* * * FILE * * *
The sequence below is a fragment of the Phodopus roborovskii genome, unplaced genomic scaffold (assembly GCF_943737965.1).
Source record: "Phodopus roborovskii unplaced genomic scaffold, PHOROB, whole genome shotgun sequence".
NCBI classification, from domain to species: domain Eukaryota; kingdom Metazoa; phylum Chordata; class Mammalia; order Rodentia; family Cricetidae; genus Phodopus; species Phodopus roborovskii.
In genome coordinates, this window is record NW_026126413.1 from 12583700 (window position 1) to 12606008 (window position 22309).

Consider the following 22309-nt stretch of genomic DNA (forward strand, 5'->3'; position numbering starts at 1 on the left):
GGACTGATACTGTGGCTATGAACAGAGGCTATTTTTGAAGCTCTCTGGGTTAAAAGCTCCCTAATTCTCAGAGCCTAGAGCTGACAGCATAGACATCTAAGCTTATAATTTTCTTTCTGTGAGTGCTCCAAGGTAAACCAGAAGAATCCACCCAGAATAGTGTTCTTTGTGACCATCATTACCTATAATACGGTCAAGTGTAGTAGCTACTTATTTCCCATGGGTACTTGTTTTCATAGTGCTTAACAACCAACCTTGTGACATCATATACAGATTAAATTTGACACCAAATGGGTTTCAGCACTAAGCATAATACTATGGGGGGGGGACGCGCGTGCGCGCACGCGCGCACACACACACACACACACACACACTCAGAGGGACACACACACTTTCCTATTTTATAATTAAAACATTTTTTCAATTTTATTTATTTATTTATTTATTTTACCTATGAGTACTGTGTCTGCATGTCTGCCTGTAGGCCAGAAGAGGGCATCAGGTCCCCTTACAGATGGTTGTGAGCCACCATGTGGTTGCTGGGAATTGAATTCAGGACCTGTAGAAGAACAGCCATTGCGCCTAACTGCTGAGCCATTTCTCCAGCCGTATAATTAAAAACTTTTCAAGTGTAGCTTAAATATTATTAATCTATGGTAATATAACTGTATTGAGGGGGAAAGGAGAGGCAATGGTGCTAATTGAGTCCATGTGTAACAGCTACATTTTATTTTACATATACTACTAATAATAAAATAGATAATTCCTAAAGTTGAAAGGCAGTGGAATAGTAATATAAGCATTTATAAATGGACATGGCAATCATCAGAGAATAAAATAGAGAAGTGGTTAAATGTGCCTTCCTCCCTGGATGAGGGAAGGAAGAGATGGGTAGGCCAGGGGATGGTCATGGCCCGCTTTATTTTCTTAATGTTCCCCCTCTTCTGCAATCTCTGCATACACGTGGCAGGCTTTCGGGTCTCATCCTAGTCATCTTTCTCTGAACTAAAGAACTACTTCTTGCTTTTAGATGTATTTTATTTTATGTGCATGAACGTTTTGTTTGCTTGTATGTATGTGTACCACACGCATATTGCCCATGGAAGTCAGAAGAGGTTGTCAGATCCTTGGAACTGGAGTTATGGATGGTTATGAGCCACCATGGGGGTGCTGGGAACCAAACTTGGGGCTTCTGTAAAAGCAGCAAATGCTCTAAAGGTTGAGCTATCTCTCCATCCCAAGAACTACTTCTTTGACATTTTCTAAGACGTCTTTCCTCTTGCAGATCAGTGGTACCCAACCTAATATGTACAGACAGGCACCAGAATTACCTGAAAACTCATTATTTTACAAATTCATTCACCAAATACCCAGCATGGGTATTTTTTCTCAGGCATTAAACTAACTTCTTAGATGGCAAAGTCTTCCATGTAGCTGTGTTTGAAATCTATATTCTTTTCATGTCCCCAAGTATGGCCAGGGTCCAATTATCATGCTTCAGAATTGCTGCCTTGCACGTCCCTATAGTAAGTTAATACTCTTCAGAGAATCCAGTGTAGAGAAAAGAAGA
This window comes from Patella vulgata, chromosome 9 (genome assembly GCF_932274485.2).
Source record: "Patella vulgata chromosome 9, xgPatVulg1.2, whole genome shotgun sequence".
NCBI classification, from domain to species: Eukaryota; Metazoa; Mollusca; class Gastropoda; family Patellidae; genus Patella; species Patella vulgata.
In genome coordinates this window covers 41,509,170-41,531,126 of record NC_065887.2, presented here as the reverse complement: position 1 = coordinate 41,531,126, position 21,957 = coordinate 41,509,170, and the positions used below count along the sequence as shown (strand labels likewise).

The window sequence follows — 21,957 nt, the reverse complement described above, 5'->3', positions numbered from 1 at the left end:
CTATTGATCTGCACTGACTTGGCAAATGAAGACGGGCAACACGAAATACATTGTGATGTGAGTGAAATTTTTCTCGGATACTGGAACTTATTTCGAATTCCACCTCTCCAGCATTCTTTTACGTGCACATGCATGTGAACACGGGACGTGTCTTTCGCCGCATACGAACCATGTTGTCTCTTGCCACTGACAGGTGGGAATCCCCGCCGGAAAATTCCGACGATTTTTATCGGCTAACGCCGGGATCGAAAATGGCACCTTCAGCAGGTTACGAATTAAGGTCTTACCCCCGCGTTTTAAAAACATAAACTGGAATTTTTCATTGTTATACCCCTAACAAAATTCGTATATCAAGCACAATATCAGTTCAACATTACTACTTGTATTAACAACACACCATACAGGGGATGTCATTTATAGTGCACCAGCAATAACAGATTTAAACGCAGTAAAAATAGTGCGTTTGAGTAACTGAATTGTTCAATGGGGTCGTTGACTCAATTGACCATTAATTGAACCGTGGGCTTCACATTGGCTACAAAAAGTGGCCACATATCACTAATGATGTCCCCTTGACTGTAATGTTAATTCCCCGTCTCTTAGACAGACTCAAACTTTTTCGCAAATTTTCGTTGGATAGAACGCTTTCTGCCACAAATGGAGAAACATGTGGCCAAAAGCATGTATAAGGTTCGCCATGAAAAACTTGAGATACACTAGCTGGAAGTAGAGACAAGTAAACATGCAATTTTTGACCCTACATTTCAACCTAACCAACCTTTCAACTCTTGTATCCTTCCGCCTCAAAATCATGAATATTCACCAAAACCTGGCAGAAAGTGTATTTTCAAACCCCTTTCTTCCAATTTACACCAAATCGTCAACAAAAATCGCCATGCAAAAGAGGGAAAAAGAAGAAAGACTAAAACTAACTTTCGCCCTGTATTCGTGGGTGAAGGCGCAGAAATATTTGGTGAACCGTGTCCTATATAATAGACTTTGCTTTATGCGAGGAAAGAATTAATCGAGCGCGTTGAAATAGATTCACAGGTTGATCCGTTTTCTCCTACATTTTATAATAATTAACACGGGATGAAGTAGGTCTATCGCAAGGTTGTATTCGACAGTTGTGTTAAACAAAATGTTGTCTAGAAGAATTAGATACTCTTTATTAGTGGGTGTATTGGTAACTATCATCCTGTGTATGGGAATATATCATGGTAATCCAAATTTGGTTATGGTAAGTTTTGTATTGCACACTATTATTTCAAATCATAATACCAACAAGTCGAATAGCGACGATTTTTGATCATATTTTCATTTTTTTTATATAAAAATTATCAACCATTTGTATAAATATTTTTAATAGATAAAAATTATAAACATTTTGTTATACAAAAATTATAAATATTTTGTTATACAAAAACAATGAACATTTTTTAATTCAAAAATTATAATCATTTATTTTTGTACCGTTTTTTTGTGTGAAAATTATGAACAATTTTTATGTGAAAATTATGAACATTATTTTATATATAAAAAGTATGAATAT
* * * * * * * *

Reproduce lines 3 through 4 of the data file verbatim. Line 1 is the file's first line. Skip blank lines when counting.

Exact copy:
NCBI classification, from domain to species: domain Eukaryota; kingdom Metazoa; phylum Chordata; class Mammalia; order Rodentia; family Cricetidae; genus Phodopus; species Phodopus roborovskii.
In genome coordinates, this window is record NW_026126413.1 from 12583700 (window position 1) to 12606008 (window position 22309).